Joint Communiqué following the Paris meeting of Foreign Ministers of Lithuania, Latvia, Estonia and France (27 January 2021)


The Ministers for Foreign Affairs of Latvia, Mr Edgars Rinkevics, Lithuania, Mr Gabrielius Landsbergis and the Estonian deputy minister for European Affairs, Mr Märt Volmer, met in Paris on 26 January 2021 at the invitation of the Minister for Europe and Foreign Affairs, Mr Jean-Yves Le Drian. This first meeting in this format was held on the centenary of the de jure recognition of Baltic States by France, while the four countries will celebrate this year the 30th anniversary of the restoration of diplomatic relations between France and the Baltic States.

Ministers took stock of the health situation in Europe, agreeing on the need to pursue a coordinated approach between Member States, in particular with regard to national vaccination strategies and border controls. Faced with the emergence of new variants and the need to protect populations, they called for the acceleration of vaccine production to enable vaccination campaigns to be rolled out more rapidly.

They welcomed the progress made towards the implementation of the European Recovery Plan and reiterated their commitment to the timely adoption of the Own Resources Decision at national level. They emphasized the importance of the compromise agreement reached by the European Council in July 2020 on unprecedented financial package and stressed the need to fully respect this agreement inter alia in the ongoing negotiations on sectoral proposals.

They discussed the preparation and priorities of the future French Presidency of the European Union.

Ministers reiterated their strongest condemnation of the unlawful and politically motivated arrest by the Russian authorities of Mr Alexey Navalny in defiance of ECHR rulings and called for his immediate and unconditional release. Russia must bring the perpetrators of Mr Navalny’s poisoning to justice and fulfil its commitments under the Chemical Weapons Convention. Ministers called on Russia to genuinely respect its OSCE and Council of Europe obligations.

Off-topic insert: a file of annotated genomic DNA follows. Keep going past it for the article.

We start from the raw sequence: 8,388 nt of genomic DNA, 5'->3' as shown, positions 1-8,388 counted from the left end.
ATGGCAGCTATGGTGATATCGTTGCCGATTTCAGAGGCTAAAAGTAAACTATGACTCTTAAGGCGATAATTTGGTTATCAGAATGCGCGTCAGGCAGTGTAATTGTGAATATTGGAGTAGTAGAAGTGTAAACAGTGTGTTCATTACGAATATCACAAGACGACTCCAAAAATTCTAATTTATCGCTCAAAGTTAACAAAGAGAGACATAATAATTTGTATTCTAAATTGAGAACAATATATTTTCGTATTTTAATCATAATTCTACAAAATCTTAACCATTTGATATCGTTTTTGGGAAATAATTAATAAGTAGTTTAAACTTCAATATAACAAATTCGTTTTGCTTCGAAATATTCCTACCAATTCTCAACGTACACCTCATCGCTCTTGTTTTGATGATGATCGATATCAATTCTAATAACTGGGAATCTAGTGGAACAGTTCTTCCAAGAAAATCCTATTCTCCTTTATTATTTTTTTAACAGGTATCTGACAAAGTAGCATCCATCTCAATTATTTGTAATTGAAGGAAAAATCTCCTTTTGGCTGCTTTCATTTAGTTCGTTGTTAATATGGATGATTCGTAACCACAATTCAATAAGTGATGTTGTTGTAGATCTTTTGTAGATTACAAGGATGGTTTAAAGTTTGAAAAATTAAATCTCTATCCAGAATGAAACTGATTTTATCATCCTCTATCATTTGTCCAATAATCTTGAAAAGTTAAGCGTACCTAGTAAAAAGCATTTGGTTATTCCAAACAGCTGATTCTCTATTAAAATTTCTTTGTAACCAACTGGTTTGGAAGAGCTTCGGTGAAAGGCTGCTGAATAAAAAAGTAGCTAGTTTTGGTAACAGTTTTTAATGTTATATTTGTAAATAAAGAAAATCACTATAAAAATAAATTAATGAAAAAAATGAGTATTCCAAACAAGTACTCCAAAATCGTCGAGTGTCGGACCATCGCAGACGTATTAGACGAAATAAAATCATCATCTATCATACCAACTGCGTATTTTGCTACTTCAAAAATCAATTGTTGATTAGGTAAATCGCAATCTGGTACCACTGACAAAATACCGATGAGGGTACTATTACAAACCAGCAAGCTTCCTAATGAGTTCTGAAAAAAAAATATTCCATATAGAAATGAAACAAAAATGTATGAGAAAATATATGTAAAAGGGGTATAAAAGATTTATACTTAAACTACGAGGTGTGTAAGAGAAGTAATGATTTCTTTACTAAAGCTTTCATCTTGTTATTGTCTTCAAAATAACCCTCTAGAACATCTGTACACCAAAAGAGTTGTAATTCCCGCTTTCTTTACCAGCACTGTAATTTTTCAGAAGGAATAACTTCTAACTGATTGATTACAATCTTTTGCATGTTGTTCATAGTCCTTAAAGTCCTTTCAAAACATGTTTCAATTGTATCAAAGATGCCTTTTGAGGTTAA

They expressed their strong concern about the situation in Belarus, after fraudulent presidential elections and regime’s continued violence against peaceful protestors, reaffirming their support for the people of Belarus to defend their right to elect the President through free and fair elections in line with international standards and under the OSCE / ODIHR’s observation.

Ministers reiterated unwavering support and commitment to Ukraine’s independence, sovereignty and territorial integrity within its internationally recognized borders.

On the Nagorno-Karabakh crisis, they supported the mediation led by the Co-Chairs of the OSCE Minsk Group and stressed the importance of reaching a lasting solution under their aegis. They stressed the importance of avoiding any further destabilisation of the security situation, in the context of the continuing challenges in the implementation of the ceasefire agreement of 9 November.
The strategic importance of the Eastern Partnership, as a regional dimension of the European Neighbourhood Policy (ENP), was reaffirmed. in view of the forthcoming Eastern Partnership Summit.

Following the inauguration of the new US Administration, they recalled the importance of a strong strategic transatlantic partnership based on common interests and shared values.

Noting the unprecedented progress achieved by the EU in the field of security and defence, they stressed the need to maintain the momentum, while underlying that NATO remains the foundation of the collective defence for those States which are members of it.

The ministers stressed the importance of the operations conducted in the Sahel area in the fight against terrorism and took stock of their commitment.

They referred to the situation in the Eastern Mediterranean, expecting sustainable de-escalation with Turkey in view of the March European Council.

The ministers stressed the need to continue the efforts undertaken at European level to rebalance the relationship with China. The aim is to commit China to common priorities, such as the climate, sustainable development, the promotion of multilateralism and respect for human rights. With regard to human rights, France, Estonia, Latvia and Lithuania reiterated their concerns about developments in Hong Kong and the treatment of persons belonging to ethnic and religious minorities, particularly in Xinjiang and Tibet.

They stressed the importance of making progress in defining a European strategy for the Indo-Pacific region.

Noting the many convergences in their analyses and positions and the usefulness of close communication in different formats, the Ministers agreed on the need to hold regular consultations on European and international issues of common interest.